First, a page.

From 1835 to 1853, a Native American woman, stranded after the evacuation of her people, lived alone on San Nicolas Island. Her story inspired one of the most popular children’s novels ever written.
Named Karana in Scot O’Dell’s Island of the Blue Dolphins, the Lone Woman of San Nicolas Island’s native name is not known. She was part of the Nicoleño tribe that inhabited the island, the most remote of the Channel Islands at 61 miles off the coast of California, for some 10,000 years.
As in the novel, Native Alaskan hunters came to the island to hunt otter. They clashed with the Nicoleños, killing most of them. In 1835, it was arranged that the Nicoleños would be removed to mainland California for their own protection. During the evacuation, a young woman was left behind when a storm forced the departure of the ship.
Some say the young woman was not initially left behind, but jumped off the ship when she realized a young boy, either her son or younger brother, had been left on the island. This is a later addition to the story, attributed by some to Victorian romanticism. In any case, the woman lived alone on the island for the next 18 years, surviving on roots, seal meat, and shellfish meat.
The knowledge of someone having been left behind never lasted through the years. There were stories of a lone woman seen running along the beaches of San Nicolas Island by fishermen. After several failed attempts to find her, a fur trapper named George Nidever and his crew finally tracked her down. They followed footsteps in the sand and found her skinning a seal and wearing a skirt made of green cormorant feathers.
She was reportedly a very happy and pleasant person. Around 50 years old and in good health when she was brought to Santa Barbara Mission, where she lived with Nidever and his wife, she could not communicate directly because no one was left who spoke her language. Her tribe had died out by that point. Sign language allowed her to tell some of her story, and she also delighted in dancing and singing for Santa Barbara residents.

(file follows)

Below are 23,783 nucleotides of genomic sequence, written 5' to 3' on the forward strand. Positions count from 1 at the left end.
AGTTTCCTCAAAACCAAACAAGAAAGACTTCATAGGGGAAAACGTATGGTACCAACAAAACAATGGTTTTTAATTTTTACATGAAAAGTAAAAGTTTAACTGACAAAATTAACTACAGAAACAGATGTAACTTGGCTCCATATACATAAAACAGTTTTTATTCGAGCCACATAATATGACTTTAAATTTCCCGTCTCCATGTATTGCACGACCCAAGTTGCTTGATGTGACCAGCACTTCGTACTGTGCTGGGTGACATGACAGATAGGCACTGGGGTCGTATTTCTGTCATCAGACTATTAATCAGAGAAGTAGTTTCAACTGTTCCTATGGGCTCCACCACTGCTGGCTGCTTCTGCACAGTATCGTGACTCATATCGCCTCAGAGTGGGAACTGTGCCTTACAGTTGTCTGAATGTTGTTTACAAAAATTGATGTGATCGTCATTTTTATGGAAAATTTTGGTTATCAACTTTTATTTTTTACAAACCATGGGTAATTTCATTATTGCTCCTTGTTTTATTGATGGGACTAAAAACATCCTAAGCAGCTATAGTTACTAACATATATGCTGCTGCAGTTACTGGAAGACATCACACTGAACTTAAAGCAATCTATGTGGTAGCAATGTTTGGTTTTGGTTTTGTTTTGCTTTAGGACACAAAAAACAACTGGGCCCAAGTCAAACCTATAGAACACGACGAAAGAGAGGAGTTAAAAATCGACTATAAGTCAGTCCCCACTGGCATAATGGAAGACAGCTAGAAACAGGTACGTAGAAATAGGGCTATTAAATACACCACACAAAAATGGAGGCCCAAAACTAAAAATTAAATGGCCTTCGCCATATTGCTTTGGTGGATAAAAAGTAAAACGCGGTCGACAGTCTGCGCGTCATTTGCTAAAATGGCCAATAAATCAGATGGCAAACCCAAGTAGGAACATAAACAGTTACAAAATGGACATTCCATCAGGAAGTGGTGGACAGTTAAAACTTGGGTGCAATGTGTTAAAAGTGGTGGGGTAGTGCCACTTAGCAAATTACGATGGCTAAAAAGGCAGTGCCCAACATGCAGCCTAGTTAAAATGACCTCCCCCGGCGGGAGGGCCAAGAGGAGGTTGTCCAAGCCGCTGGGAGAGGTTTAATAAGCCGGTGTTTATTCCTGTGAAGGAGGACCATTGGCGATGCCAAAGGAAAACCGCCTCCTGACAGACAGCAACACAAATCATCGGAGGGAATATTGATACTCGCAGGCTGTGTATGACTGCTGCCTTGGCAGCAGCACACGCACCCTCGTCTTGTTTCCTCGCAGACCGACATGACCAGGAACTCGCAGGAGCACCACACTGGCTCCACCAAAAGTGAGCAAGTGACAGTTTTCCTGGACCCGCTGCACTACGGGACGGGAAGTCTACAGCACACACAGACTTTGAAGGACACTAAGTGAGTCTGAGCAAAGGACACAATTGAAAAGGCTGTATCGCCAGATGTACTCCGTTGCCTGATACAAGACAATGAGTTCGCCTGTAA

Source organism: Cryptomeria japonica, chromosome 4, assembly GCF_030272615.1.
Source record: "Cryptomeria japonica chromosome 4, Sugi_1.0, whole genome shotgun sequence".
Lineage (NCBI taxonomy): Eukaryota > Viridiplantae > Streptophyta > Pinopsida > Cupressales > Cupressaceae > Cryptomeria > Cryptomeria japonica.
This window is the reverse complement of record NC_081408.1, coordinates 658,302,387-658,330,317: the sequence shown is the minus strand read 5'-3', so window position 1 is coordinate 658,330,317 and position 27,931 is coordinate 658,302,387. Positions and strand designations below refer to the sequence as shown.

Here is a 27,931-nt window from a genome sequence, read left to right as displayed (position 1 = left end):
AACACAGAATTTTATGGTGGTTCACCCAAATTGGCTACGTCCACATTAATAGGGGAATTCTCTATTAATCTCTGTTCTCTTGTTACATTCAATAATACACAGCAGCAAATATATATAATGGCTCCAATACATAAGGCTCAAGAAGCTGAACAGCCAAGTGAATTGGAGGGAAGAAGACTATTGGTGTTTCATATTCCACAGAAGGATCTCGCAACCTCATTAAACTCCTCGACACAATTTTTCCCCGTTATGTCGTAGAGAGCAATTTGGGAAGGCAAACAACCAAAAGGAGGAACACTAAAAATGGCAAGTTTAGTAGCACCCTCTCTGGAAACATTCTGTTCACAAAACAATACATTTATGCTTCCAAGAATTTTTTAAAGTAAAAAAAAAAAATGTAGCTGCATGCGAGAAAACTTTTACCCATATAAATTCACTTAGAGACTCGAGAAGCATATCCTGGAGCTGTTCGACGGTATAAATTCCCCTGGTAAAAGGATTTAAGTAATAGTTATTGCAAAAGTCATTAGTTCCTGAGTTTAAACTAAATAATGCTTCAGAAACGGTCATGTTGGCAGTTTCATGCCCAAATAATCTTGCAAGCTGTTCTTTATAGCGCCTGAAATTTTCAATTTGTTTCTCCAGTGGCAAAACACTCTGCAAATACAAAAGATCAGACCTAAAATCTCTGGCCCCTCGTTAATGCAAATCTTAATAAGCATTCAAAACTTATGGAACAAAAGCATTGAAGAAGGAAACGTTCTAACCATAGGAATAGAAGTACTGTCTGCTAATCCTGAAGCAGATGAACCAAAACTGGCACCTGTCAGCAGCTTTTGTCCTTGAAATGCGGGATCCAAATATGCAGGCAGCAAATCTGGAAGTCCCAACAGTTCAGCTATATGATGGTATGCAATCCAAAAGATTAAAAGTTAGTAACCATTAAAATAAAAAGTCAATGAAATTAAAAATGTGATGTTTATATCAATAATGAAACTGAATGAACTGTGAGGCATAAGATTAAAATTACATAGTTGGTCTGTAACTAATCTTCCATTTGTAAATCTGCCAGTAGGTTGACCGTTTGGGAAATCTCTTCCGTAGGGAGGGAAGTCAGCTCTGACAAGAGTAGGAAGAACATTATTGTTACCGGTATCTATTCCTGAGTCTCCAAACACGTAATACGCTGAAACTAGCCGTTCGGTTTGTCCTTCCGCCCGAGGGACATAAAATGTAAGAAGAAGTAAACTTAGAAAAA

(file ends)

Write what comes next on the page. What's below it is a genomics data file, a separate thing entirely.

Sadly, she only lasted seven weeks at the mission, the change in diet having resulted in her contracting dysentery. She was christened Juana Maria shortly before she died, and buried in the Nidever family plot at the mission cemetery. Her dress and other belongings she brought with her from the island have been lost.
Archaeologists have since found evidence of two places she probably lived, a cave and the hut made of whale bone she was found near. Boxes of artifacts, including fishing hooks, abalone shell dishes, bird-bone pendants, and harpoon tips have also been found around the island, often near one of her dwelling places.
All archaeological research was halted in 2012 when the Pechanga Band of Luiseno Indians claimed kinship with the Nicoleños, and challenged the rights of archaeologists to conduct research on the island. Today, San Nicolas Island is mostly populated by Navy personnel and used for training and weapons testing. There is a conservation effort underway to protect a species of fox that is native to the Channel Islands. The Lone Woman of San Nicolas Island remains mostly a mystery.